The results of the phase II trial of Selumetinib (MEK 1–2 inhibitor) [43] yielded a tolerable safety profile in RAI-R PTC patients. However, it is to be noted that the effect of Selumetinib on progression-free survival (PFS) was affected by BRAF mutation status; where BRAF V600E mutants had a longer median PFS compared with patients with BRAF wild-type (WT) tumors. This suggest a preliminary evidence of stratified beneficence of Selumetinib based on underlying genetic abnormalities. Therefore more clinical trials with larger patients cohorts are addressing the efficacy of this drug in order to provide more clear evidences. NCT01843062 is currently an ongoing phase III trial aiming to assess the efficacy of Selumetinib vs placebo in DTC patients.

Other MEK inhibitors are being also assessed in advanced thyroid cancers. The primary results of NCT02034110 assessing Efficacy of Dabrafenib (BRAF inhibitor) and Trametinib (MEK inhibitor) in 16 patients with BRAF V600E (ATC) were published in ASCO 2017. The overall response rate (ORR) was reported to be 69% (11/16 patients). This regimen showed a controversial safety profile with grade 3–4 toxicities occurring in ≤19% of patients. However all of these toxicities were manageable [44].

The controversial preliminary results of NCT01723202 showed that adding Trametinib to Dabrafenib did not result in statistical significance in PR, ORR, SD, PFS as compared to Dabrafenib alone in BRAF mutated PTC patients [45]. These contradicted results open the question if the concept of MEK inhibitionalone or the underlying tumoral phenotype is the reason behind these results. However, the final results of these trials and comparative analysis of MEK blocking effect in different thyroid tumor types will add more solid evidence.

Iodine Resensitization using different strategies including MKIs

Radioactive iodine (RAI) is widely used in the treatment of advanced follicular cell-derived thyroid cancers, but downregulation of the sodium-iodide symporter gene (SLC5A5, more commonly known as NIS) leads to resistance or RAI-R disease [46]. A novel therapeutic strategy has been to pharmacologically induce re-expression of NIS, i.e. “redifferentiating” the cells such that they can be treated with radioiodine.

In this regard, in vitro studies showed that Retinoids (Vitamin A-derived retinoic acids) are able to induce thyroid tumors redifferentiating effects like induction of 5′-deiodinase [47], increased expression of NIS mRNA [48], and increased thyroglobulin level (Tg), known to be lost in de-differentiated thyroid cancers [47]. Several clinical studies followed that principle for inducing RAI resensitization [37, 4952]. The results of these studies indeed showed that retinoic acid therapy could, to a certain degree, induce RAI reuptake. Despite that finding, a true clinical beneficence in controlling underlying thyroid tumors has not been widely demonstrated, rendering the clinical application of retinoids in daily practice a doomed option.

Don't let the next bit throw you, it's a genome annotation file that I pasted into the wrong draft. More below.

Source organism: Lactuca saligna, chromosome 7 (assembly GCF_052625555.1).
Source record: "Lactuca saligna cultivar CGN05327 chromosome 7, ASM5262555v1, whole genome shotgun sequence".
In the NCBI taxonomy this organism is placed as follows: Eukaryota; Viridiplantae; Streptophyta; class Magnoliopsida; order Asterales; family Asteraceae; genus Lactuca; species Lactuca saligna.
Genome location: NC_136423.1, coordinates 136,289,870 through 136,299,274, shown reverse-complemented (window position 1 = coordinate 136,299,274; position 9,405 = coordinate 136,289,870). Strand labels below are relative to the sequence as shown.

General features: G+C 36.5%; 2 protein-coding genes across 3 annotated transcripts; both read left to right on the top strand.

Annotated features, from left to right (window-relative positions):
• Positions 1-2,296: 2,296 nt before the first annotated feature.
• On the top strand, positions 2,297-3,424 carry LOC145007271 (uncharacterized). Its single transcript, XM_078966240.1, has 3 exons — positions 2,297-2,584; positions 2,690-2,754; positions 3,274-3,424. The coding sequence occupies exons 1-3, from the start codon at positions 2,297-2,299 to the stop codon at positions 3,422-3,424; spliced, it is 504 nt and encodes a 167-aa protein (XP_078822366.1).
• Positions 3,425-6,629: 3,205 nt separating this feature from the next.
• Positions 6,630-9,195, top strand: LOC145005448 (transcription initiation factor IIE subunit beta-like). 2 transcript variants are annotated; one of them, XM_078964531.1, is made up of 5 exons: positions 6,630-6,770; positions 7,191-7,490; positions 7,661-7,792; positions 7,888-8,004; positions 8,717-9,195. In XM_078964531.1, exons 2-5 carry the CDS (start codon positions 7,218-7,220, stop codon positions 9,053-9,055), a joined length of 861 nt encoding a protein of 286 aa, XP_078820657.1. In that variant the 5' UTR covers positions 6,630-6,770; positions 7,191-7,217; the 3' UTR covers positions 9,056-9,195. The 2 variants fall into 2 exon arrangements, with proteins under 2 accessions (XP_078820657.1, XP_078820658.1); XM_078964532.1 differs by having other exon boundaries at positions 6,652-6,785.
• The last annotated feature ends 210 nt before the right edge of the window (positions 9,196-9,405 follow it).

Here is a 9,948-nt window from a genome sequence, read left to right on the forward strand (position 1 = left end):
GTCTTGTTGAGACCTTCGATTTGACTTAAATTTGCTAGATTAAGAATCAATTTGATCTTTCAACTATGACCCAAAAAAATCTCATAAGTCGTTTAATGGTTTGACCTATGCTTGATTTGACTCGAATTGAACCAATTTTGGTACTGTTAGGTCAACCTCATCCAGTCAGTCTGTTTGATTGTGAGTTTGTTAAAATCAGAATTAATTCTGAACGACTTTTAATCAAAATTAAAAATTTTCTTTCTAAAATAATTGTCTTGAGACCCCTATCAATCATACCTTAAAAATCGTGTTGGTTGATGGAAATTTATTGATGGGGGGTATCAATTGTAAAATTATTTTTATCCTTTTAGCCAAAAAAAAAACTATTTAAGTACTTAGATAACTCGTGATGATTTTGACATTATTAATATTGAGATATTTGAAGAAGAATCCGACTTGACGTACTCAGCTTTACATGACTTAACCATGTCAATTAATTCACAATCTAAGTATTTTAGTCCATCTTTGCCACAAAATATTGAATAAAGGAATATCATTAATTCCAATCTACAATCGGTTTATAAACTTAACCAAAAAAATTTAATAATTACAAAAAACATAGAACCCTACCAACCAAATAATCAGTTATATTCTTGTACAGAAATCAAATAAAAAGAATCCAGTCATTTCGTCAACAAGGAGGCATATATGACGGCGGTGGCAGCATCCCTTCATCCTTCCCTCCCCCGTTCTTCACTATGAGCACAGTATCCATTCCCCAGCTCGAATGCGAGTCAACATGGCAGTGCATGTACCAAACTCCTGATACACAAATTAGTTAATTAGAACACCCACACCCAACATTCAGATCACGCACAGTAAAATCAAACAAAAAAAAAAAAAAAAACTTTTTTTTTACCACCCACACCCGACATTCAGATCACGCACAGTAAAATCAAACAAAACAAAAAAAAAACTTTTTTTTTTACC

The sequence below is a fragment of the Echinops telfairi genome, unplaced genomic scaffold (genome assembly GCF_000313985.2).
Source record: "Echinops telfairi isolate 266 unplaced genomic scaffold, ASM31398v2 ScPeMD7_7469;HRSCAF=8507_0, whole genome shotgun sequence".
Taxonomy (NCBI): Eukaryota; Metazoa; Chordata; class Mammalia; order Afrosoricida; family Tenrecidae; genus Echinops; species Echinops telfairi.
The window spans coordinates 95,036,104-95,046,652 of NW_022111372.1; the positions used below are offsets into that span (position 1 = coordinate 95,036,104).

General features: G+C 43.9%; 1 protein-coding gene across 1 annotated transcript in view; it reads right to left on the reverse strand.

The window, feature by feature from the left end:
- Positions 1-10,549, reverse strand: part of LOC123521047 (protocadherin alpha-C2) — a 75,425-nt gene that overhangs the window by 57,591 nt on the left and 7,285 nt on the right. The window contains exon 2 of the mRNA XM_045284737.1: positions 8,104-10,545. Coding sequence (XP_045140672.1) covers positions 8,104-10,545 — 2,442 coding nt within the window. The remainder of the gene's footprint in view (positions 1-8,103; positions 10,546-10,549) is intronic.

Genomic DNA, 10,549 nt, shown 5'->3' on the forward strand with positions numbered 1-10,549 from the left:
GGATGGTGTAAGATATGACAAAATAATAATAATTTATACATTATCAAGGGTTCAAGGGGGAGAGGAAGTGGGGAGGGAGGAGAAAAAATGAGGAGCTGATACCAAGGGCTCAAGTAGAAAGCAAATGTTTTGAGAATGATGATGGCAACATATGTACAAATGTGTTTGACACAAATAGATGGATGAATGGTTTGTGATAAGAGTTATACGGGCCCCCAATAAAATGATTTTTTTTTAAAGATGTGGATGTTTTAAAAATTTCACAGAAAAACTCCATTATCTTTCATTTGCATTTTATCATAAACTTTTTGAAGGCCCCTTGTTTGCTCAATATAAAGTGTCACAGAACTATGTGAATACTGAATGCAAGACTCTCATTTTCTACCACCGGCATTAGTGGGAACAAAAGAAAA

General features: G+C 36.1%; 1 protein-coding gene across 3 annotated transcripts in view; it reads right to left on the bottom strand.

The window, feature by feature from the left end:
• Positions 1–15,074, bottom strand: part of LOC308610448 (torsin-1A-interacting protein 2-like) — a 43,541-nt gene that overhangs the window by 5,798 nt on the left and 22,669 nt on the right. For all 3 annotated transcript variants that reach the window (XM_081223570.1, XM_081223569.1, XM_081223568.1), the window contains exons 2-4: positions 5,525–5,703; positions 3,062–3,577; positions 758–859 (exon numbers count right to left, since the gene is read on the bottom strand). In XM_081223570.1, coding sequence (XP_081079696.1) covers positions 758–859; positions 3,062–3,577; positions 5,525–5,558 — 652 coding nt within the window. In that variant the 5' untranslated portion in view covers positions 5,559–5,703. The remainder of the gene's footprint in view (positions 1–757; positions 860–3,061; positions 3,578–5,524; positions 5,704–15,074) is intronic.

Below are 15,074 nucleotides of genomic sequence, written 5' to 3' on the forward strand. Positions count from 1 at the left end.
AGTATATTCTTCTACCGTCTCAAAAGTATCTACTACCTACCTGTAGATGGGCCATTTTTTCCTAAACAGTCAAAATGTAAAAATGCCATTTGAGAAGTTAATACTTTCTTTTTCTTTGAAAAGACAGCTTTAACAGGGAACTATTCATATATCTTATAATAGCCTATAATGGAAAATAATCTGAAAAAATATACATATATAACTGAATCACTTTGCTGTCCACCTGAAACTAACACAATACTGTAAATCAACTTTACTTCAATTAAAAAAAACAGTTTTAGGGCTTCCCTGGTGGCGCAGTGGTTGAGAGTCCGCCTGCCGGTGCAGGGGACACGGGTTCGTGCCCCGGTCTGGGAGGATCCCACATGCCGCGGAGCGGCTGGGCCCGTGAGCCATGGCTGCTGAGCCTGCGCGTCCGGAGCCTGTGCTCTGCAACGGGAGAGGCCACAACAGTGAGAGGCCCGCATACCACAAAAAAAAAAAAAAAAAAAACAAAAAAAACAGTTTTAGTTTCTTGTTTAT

A related line of investigation has examined whether Pax-8/PPARγ agonists might, in theory, upregulate NIS in RAI-R tumors. Based on pre-clinical data positively correlating Pax-8 (Paired box-8) and NIS promotor activity [53], along with the observation that PAX8-PPARγ translocations are present in 35% of FTC. Accordingly, a phase II study demonstrated that the Pax-8-PPARγ agonist Rosiglitazone (4 mg daily for 1 week, then 8 mg daily for 7 weeks) was associated with improved I-131 uptake in 4 out of 10 subjects [54].

Recently, the observation that constitutive activation of MAPK signaling causes transcriptional inhibition of thyroid hormone biosynthesis genes including NIS has led to the investigation of certain selective MAPK blocking agents as RAI resensitizer agents. [55].

In a phase II ‘proof of concept’ trial, Selumetinib (a MEK inhibitor) increased iodine uptake in 12 of 20 patients (quantitative I124 uptake). Eight of the 12 patients reached the dosimetry threshold for RAI therapy [56]. The genetic subgroup analysis showed that all patients with RAS-mutated DTC (5 patients) responded to Selumetinib, while only four out of nine patients with BRAF mutation had a response. This difference could be attributed to either the effect of BRAF mutation on normal thyroid gene expression or to BRAF-induced TGFB (Transforming Growth Factor B) signaling, which represses NIS expression [57]. Two ongoing trials, NCT01843062 and NCT02393690, both placebo-controlled trials with Selumetinib in locally-advanced, recurrent, or metastatic thyroid cancer will add more data to this existing pool of evidence, as well as a similar trial with the MEK inhibitor Trametinib, (NCT02152995).

Dabrafenib (BRAF inhibitor) restored RAI uptake in PTC advanced patients [58]. Out of 10 selected patients, 60% (n = 6) showed increase RAI-131 uptake with 2/6 having partial response.

Immunotherapy in thyroid cancer

Several preclinical studies suggested promise for immunotherapy in the treatment of advanced follicular cell derived cancer as well as for MTC. While this general approach has been less developed in terms of clinical trial data than the MKI studies, there are several ongoing immunotherapy trials with clinical promise.

Changes in immune system relevant to thyroid cancer